I haven't given up on internet communication--at least, not by choice. It's just a rough semester. Some brief content:
1. Rewatch: I have such good childhood memories of Galactica 1980
, and it is so, so bad. Kent McCord is one of the stars—Papa Crichton, if you don’t recognize the name—and it is extremely odd to hear that voice coming out of a younger man, saying much stupider things. I wonder what the actor thought of the difference between the two shows.
2. Department of I Know Exactly What You Mean, from Overheard in the Office
: Frustrated lawyer on phone: I know they are [fangirls]! But I cannot draft a contract using only Venn diagrams, mathematic equations and animé references!
Content Policy folks, is this our new motto, Y/Y?
3. From the Straight Dope, a discussion of mithridatization
: “Deliberately exposing yourself to incrementally greater doses of poison” – I must write a story with this title. Mithridates, he died old.
4. Awesome RPF of the Democratic convention
, by a former West Wing writer.
5. Brutal review
of Thomas Friedman's The World Is Flat:
Thomas Friedman does not get these things right even by accident. It's not that he occasionally screws up and fails to make his metaphors and images agree. It's that he always screws it up. He has an anti-ear, and it's absolutely infallible; he is a Joyce or a Flaubert in reverse, incapable of rendering even the smallest details without genius. The difference between Friedman and an ordinary bad writer is that an ordinary bad writer will, say, call some businessman a shark and have him say some tired, uninspired piece of dialogue: Friedman will have him spout it. And that's guaranteed, every single time. He never misses….
God strike me dead if I'm joking about this….
His description of the early 90s:
The walls had fallen down and the Windows had opened, making the world much flatter than it had ever been—but the age of seamless global communication had not yet dawned.
How the fuck do you open a window in a fallen wall? More to the point, why would you open a window in a fallen wall? Or did the walls somehow fall in such a way that they left the windows floating in place to be opened?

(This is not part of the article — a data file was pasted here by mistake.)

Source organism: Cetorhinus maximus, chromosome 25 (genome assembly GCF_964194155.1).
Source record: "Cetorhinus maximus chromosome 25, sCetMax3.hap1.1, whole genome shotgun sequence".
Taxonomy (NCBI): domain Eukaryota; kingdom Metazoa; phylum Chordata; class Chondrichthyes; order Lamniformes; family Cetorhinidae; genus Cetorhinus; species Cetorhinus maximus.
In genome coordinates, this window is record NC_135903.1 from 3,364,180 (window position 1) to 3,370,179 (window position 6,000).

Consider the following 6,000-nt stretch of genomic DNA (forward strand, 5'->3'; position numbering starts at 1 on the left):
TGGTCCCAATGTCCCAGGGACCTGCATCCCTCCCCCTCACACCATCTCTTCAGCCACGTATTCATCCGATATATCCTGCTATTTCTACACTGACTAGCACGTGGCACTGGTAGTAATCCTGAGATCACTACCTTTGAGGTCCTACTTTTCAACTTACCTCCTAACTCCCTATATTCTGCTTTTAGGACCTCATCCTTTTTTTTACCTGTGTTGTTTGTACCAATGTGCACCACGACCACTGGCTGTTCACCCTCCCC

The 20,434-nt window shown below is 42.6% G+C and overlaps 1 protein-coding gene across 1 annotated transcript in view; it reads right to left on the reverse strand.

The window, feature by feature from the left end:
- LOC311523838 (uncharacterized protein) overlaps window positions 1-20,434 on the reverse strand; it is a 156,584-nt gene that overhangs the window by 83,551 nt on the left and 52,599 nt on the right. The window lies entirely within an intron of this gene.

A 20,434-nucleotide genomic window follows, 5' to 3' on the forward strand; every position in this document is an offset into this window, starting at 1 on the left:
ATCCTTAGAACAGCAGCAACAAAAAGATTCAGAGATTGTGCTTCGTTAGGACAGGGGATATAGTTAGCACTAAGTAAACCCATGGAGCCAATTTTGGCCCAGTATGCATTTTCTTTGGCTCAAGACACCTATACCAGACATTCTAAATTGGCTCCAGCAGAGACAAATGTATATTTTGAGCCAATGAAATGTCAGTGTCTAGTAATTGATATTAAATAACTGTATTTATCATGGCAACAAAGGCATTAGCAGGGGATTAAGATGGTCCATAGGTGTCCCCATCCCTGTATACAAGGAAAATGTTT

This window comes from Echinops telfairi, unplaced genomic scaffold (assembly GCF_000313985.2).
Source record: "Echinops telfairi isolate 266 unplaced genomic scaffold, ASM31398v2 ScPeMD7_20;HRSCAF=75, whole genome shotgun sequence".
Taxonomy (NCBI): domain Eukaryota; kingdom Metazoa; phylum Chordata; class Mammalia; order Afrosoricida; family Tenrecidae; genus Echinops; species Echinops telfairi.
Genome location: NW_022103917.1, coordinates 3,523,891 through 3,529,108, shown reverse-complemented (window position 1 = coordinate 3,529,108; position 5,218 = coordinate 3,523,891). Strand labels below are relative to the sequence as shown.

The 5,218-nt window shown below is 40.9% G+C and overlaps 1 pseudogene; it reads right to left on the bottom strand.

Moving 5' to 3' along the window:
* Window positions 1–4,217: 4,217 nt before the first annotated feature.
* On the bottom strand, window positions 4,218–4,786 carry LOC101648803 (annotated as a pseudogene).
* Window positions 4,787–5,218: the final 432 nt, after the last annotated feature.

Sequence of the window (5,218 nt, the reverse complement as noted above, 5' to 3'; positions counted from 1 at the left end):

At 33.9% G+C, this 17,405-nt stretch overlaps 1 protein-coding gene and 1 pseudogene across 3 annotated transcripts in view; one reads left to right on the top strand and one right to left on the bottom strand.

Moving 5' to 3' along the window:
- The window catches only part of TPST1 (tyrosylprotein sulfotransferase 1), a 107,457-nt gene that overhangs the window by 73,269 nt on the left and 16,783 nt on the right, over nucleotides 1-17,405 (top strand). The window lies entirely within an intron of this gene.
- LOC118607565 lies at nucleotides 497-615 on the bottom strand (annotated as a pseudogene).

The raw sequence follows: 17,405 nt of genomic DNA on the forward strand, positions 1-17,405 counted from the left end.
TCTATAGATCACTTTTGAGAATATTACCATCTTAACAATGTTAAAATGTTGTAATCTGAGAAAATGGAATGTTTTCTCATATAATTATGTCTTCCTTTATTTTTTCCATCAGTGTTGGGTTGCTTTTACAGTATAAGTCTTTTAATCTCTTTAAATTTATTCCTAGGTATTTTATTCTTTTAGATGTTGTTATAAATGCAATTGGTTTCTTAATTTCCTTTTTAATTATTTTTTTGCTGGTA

Four hundred and 73 pages of this, folks. Is there no God?
6. Here, have a slightly less brutal review:
Dan Ariely, Predictably Irrational
: Clear if repetitive (to the point that I felt condescended to) introduction to the basics of behavioral economics. This is the study of systematic biases in our thinking that prevent us from making rational decisions and, more importantly, open us up to manipulation by marketers (and politicians). How does a retailer sell a $3000 TV? It offers a $3500 TV that’s not worth $500 more – it won’t sell many of those, but it’ll sell a lot more $3000 TVs. A $2.50 painkiller works better than a $0.10 painkiller, because we expect expensive things to work better. “Free” promotions exert too much influence on our decisions – the difference between one cent and “free” is hugely different than the difference between one and two cents, and marketers can use this to manipulate us. Knowing about these biases doesn’t eliminate them, but it at least opens your eyes. Especially useful if you haven't heard the term "behavioral economics" before, but contained enough research results new to me that I only begrudge the condescension, not the rest of the time spent on the audiobook.
7. Coming soon: a poll on which 6 icons I should keep. Not until I named this icon ("RT beats up everyone") did I realize what River Tam and I had in common. Other than being able to kill with our brains, of course.